The storage and treatment of the collected ED information are as important as the above process enhancement. AIs may want to use this new BELR initiative as an opportunity to revisit their current database / customer information storage, and explore opportunities to automate the grouping processes, thereby reducing the possibility of manual error in grouping.
Exposure Calculation and Reporting
AIs may find sourcing the correct data and adopting a risk transfer mechanism for CRM covered exposure challenging. This may be especially difficult for category A AIs for which a broader range of collateral is considered. Another challenge may be fragmented data sources on customer, exposure, and collateral as it hinders the efficient consolidation and aggregation necessary for monitoring the exposure limits and reporting the new MA(BS)28 return. In particular, AIs with considerable exposures to investment structures should be aware of the effort required when adopting the Look-through approach in assigning exposures for the underlying assets.
Even with the right data, AIs may continue to struggle to streamline their processes to automate the calculation and reporting of exposures. Unless appropriate action is taken, manual processes or workarounds could be introduced, which can make the final exposure calculation vulnerable to human error.
Under the BELR updates, AIs may need to be more careful before granting new credit limits – this is especially the case as the new ED relationship can potentially expand the size of a LC group and lead to breach of the group limit. The risk transfer mechanism per CRM could also result in certain protection providers bearing too much indirect exposure, leaving little room for the front office to acquire more business. This requires careful consideration when assigning and executing limit control on counterparties across different business or risk managers.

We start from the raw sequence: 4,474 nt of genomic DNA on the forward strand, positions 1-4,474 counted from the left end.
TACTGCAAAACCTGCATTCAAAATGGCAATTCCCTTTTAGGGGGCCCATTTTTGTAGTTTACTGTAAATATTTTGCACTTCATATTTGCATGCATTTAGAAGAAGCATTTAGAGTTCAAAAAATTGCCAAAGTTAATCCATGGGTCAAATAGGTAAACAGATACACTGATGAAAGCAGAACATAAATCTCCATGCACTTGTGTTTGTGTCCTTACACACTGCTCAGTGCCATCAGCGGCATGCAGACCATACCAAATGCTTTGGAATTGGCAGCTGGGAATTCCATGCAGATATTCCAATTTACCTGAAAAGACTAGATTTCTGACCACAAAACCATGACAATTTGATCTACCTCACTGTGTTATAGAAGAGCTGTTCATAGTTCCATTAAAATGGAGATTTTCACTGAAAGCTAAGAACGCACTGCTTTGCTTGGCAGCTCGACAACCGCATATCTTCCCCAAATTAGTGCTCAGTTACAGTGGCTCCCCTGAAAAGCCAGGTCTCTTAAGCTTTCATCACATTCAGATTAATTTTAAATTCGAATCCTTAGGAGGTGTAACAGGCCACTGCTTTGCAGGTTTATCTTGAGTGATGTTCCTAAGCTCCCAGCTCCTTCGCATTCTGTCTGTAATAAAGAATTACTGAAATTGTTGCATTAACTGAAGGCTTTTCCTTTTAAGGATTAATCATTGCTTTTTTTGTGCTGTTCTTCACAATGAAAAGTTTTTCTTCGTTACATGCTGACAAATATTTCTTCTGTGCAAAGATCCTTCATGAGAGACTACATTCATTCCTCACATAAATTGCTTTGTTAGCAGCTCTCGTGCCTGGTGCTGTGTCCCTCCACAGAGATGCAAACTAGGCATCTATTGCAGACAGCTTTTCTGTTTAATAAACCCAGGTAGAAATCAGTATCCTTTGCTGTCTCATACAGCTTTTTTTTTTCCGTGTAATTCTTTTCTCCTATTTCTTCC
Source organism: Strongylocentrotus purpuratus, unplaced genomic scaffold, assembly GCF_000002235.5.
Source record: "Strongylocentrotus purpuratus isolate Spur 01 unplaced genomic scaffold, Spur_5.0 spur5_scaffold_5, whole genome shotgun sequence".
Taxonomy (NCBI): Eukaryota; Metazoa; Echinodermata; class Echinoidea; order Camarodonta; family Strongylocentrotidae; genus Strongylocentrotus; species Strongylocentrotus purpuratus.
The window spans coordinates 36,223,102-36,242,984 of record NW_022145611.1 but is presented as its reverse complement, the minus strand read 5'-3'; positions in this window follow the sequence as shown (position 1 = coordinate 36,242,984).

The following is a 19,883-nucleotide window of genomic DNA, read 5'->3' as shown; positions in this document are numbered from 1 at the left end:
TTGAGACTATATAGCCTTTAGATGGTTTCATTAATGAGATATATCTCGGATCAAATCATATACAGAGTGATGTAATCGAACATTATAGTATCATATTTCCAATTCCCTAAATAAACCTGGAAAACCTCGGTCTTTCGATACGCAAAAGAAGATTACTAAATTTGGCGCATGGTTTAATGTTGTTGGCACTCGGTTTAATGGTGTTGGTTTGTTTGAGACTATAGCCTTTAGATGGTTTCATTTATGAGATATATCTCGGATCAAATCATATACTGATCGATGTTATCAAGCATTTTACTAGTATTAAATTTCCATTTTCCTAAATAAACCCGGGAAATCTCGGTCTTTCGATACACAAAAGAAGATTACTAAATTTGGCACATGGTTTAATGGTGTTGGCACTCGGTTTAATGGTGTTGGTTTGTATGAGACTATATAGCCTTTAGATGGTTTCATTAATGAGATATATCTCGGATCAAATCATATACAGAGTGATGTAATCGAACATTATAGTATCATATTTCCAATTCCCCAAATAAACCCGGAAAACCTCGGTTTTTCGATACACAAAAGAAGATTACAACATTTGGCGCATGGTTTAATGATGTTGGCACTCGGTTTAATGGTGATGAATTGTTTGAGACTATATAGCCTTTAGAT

Due to the removal of the exemption for interbank exposures, AIs now need to take into consideration the exposure incurred from certain treasury related activities (e.g. interbank placement), which are more volatile in nature. It may be challenging to set internal limits for different business units which serve bank and non-bank counterparties separately and to monitor the changing exposure from a bank-wide perspective accurately.
With the end of the grace period approaching, AIs must properly assess the progress of their BELR implementation and bring in sufficient resources to achieve the full compliance target. It will require bank-wide collaboration between departments such as Risk, Finance, Front Lines, IT, Compliance etc. Below summarise some key actions that AIs should take before the end of grace period:
- Prioritise the grouping of LC after considering the exposure size
- Assess the readiness of exposure calculation under new set of requirements
- Revisit the current set of limit, including limits to bank counterparties
- Investigate system enhancement or automation opportunities for reporting of MA(BS)28
Meeting these requirements may pose different kinds of challenges to different organisations. Deloitte can help you chart a path that is most suited to your organisation specific needs.